conquer." and he won the battle for leader.
    Constantine ended the persecution of Christians and in the Edict of Milan he made
     Christianity one of Rome's legal religions.
    He had many new churches built, put the Christian cross on coins and made Sunday a
     holy day of rest and worship and when he died, he became a Christian himself.


III. Trace the early development of the Roman Catholic Church
    The Roman Catholic Church began with priests and deacons obeying the local church
     leaders, bishops. Later the bishop of Rome became the most important bishop known as
     the pope.
    The statement of beliefs that the church fathers wrote included the belief in the Trinity-
     Father, Son, and Holy Spirit and Augustine, a church father from North Africa taught
     about the grace of God that one needed to be saved.
    Religious rites were developed like Baptism and communities were formed to live the
     Christian ideal. The Christians went from a small group to a powerful, wealthy religion.

                    Chapter 10: Rome’s Decline and Legacy
                    Section 2: Decline and Fall of the Empire

         Essential Question: Why did the Roman Empire fall and what was its legacy?

I. Summarize the weaknesses that emerged in the Roman Empire during the A.D. 200’s.
     Internal problems in the Roman economy weakened Rome
     Empire stopped expanding in the A.D. 100’s
     Rome’s army was becoming weak with constant fighting with nomadic people
     Government officials had trouble getting messages across the empire

         Nomadic – People who live by herding animals and moving constantly
         Mercenary - soldier for hire
II. Describe Diocletian’s attempt to strengthen the empire by dividing it.
     Rapidly new emperors took control of the empire
     Emperor Diocletian split the empire into east and west with Maximilian ruling west and
       Diocletian ruling west
     Civil war between four commanders fought but the winner of the civil war was
       Constantine and he became emperor

         Diocletian – Roman emperor who restored order and divided Rome into east and
          west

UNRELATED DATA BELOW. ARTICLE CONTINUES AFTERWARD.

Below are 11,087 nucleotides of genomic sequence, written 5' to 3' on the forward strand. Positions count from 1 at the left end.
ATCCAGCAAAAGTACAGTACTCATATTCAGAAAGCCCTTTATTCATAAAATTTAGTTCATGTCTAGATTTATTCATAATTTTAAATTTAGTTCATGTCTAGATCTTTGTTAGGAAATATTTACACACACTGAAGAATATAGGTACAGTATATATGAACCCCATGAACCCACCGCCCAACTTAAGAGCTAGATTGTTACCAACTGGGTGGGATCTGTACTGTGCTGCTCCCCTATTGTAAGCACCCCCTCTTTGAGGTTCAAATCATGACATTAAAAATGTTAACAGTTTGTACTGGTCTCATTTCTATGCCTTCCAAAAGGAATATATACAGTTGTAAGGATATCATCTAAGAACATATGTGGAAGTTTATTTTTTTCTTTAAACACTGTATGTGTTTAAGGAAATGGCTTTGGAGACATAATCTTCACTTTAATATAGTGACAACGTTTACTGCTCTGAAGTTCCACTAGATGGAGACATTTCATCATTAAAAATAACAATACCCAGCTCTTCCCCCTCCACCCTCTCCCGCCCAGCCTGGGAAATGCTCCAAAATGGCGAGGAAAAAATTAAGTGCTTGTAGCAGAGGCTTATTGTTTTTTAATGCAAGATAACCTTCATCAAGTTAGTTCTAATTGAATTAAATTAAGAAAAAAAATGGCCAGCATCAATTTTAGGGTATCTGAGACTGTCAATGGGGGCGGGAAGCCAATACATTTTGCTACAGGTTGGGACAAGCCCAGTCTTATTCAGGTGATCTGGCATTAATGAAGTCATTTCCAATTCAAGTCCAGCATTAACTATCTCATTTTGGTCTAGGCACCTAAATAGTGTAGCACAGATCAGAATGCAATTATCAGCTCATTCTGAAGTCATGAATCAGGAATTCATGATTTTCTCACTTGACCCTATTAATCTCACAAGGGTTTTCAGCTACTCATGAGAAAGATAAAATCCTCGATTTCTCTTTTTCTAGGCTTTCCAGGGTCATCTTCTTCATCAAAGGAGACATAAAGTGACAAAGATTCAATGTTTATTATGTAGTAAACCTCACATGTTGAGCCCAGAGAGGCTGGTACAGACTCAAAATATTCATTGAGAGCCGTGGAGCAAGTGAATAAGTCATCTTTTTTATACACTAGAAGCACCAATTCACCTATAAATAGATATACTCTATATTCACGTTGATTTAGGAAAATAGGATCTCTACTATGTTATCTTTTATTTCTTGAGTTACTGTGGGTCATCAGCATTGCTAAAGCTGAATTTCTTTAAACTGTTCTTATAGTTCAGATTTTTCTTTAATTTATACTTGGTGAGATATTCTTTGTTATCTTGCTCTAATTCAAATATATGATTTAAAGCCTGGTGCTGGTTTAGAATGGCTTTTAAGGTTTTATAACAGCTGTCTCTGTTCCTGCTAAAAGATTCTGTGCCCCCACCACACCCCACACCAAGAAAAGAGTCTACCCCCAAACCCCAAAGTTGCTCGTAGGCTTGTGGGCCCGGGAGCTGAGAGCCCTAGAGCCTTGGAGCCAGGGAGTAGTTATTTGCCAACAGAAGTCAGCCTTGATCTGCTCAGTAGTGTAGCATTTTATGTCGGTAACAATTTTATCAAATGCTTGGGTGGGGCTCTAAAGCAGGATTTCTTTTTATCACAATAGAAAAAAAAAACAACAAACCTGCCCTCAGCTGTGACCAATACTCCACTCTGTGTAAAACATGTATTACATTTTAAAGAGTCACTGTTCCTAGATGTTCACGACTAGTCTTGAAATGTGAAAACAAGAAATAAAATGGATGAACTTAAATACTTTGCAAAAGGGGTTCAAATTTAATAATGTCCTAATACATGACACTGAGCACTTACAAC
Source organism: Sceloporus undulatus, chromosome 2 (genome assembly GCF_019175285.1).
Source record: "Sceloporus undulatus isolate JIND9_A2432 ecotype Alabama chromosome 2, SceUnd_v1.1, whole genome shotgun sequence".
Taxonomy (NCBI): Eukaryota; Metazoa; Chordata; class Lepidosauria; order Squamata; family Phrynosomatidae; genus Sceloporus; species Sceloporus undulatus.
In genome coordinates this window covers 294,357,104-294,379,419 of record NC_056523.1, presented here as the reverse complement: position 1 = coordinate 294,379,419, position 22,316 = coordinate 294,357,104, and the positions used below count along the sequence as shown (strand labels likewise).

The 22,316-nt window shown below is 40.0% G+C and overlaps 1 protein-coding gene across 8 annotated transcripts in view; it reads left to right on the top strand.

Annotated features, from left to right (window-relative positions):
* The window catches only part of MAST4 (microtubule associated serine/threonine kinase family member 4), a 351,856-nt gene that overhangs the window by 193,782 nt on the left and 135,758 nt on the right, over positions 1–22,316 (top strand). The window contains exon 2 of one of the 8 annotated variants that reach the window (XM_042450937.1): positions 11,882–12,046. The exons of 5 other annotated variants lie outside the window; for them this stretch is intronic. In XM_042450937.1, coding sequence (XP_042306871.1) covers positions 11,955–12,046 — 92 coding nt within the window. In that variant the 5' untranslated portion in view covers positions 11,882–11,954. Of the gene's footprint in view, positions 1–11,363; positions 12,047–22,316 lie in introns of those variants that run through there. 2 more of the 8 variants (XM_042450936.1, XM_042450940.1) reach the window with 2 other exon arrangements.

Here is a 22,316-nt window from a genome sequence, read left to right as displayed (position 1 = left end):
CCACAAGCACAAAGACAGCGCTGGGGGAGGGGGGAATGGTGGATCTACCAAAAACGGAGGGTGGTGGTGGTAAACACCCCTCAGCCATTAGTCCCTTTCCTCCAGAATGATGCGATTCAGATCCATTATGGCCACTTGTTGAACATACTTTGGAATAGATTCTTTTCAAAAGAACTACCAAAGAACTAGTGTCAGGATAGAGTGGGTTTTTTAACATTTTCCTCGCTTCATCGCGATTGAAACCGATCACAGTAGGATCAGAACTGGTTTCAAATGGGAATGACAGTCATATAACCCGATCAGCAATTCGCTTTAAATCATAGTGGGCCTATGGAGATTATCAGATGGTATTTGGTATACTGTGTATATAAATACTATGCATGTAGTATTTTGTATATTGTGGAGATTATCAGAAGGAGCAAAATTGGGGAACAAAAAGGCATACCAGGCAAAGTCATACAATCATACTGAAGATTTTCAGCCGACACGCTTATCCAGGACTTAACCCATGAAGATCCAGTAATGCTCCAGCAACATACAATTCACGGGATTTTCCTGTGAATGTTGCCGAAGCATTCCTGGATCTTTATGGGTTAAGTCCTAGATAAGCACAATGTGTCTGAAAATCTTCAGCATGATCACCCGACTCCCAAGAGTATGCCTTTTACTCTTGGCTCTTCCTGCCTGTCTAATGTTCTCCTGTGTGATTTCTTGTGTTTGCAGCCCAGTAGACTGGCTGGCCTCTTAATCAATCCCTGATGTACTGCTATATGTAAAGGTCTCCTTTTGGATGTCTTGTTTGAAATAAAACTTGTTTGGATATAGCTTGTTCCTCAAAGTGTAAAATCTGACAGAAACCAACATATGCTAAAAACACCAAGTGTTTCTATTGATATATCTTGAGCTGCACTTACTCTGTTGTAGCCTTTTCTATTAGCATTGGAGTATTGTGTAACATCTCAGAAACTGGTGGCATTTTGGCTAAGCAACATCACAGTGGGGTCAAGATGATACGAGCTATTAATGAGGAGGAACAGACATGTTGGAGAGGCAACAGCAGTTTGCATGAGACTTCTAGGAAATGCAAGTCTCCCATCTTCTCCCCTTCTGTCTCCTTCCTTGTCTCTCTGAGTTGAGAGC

 Constantine- Roman emperor who ruled after a civil war broke out and made
          Christianity a law

   III. Analyze Constantine’s ongoing efforts at reform in the roman empire.
    Germanics were barbaric to Roman people.
    Germans lived beyond the borders of Rome.
   
    Bullet Points (Notes)

         Barbarian – someone is uncivilized and primitive
         Plunder- to take something by force
         Clovis- founder of a Frankish kingdom in the former Roman province of Gaul.

                    Chapter 10: Rome’s Decline and Legacy
                       Section 3: The Byzantine Empire

          Essential Question: What were some of Justinian’s main accomplishments?

Summarize the history of the Byzantine Empire
   The emperor of the Byzantine Empire was an absolute ruler.
   Absolute ruler had total power.
   Justinian (ruler) emperor expanded the Byzantine Empire.
   His wife, the express Theodora, was a power ruler, as well.
   Justinian began to rebuild Constantinople, which had been damage during the war.
   He also rebuilds the city walls, constructed schools, hospitals, law courts, and churches.
   Justinian code is uniform code of laws based on roman laws; it included laws on
    marriage, slavery, property, women rights, and criminal justice.
   Hagia Sophia is the most famous church.
   Its name means “Holy Wisdom.” Constantinople (city) once again became a glorious
    city.
   They spoke Greek, Byzantines thought of themselves as part of Roman cultural tradition.
     Byzantine students studied Latin, Greek, Roman literature and history.
     Germanic people blended Roman culture with their own.
     The Byzantine culture contained Greek elements
     The capital city, Constantinople, had been founded as the capital of Rome

         o Absolute Ruler- Ruler with all the power

Describe how the Byzantine Empire preserved Roman culture
    Byzantine Empire continued for 1,000 years after the western empire fell.
    The emperor had all the power, known as absolute ruler.
    They struggled to keep invaders out; as a result much land was lost.
    Justinian was able to regain control over some of the land they lost, and expand the
       empire.
    His armies reconquered lost territories like Italy, Northern Africa, and Spain.